12. The Blues Brothers (1980) (John Belushi, Dan Aykroyd) Though the movie resorts to car chases and the storyline gets slow at times, this movie stands the test of time for 2 reasons: a plethora of cameo appearances by legendary blues & R&B musicians; and the chemistry and playfulness of the lead actors in their most lovable and enduring roles/characters.
Here are a few others that I haven’t seen that are highly regarded:
Sid & Nancy (1986) Gary Oldman delivered a powerful performance portraying Sid Vicious of the Sex Pistols.
Bird (1988) The troubled life of brilliant and groundbreaking jazz saxophone player Charlie “Yardbird” Parker is portrayed by Forest Whitaker. Directed by jazz aficionado and musician Clint Eastwood.
Lady Sings the Blues (1972) Diana Ross gives an Oscar-nominated performance as jazz vocalist Billie Holliday.
Ray (2004) Jamie Foxx in his Oscar-winning performance as Ray Charles.
Round Midnight (1986) Dexter Gordon gives a critically acclaimed performance as an aging jazz saxophonist.
Amadeus (1990) The story of Wolfgang Amadeus Mozart garnered 8 Academy awards.
Shine (1996) Based on the true story of Australian pianist David Helfgott.
I discussed in a previous post a report by the Center on Education Policy (CEP) regarding the effect of the No Child Left Behind Act on the classroom that discussed the shift in education resources toward subjects that are assessed via standardized tests. CEP also provided recommendations based on their findings, one of which was to encourage the states to “Consider including measures of knowledge and skills in art and music among the multiple measures used for NCLB accountability,” based on their research that indicates “What gets tested gets taught.”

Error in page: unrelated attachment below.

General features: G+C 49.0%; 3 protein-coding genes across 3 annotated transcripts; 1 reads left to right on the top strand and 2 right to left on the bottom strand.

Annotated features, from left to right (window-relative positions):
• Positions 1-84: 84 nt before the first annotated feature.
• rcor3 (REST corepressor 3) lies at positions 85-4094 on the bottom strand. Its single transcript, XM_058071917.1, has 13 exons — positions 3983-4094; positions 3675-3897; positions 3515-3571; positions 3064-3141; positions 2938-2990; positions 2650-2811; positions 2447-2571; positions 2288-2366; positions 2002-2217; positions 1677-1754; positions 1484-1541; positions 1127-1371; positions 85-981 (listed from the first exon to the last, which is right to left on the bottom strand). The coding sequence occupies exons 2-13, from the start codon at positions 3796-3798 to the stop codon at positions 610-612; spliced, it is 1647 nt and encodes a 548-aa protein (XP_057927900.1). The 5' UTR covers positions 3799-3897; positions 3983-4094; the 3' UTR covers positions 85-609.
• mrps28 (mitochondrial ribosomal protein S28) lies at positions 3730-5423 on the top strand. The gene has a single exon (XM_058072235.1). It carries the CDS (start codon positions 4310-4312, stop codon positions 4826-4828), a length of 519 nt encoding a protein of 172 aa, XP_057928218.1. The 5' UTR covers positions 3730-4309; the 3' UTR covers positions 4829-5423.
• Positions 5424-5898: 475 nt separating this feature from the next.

That brings up a touchy subject that gets debated in the academic world – How do you implement tests for the arts that truly capture artistic aptitude and competence? By definition the arts are about creativity, and standardization can discourage creativity. How would Charlie Parker or Pablo Picasso have performed on a standardized arts test? My fear is that standardized testing for the arts would drive the move toward memorization of facts rather than creative application, which is essentially what the arts are all about and the greatest benefit of arts in our schools (see item #5 of the 9 Common Lessons of Music Education that Translate into Success).
These thoughts led me to the emphasis on memorization in education. As a parent of a 12 year old, I can say that education today is similar to my education experience in that regard. Let me preface my remarks by saying that I believe that unless we find a way to transfer artificial intelligence to human beings in real time, memorization will always be a part of the education experience. But Social Studies, Science, and Religion (in private schools) are almost exclusively an exercise in memorization at the elementary school level. Math and grammar are of course a hybrid of memorization and application.
My point is that as the access to information becomes closer and closer to instantaneous with mobile devices that can access the web, the importance of memorization is diminished. Our schools are doing a relatively good job of addressing the importance of technology and familiarizing our children with computers and the web, from what I can gather. They are not, however, addressing the “creativity/memorization ratio” in terms of time spent on these skills in the classroom relative to their importance in the 21st century.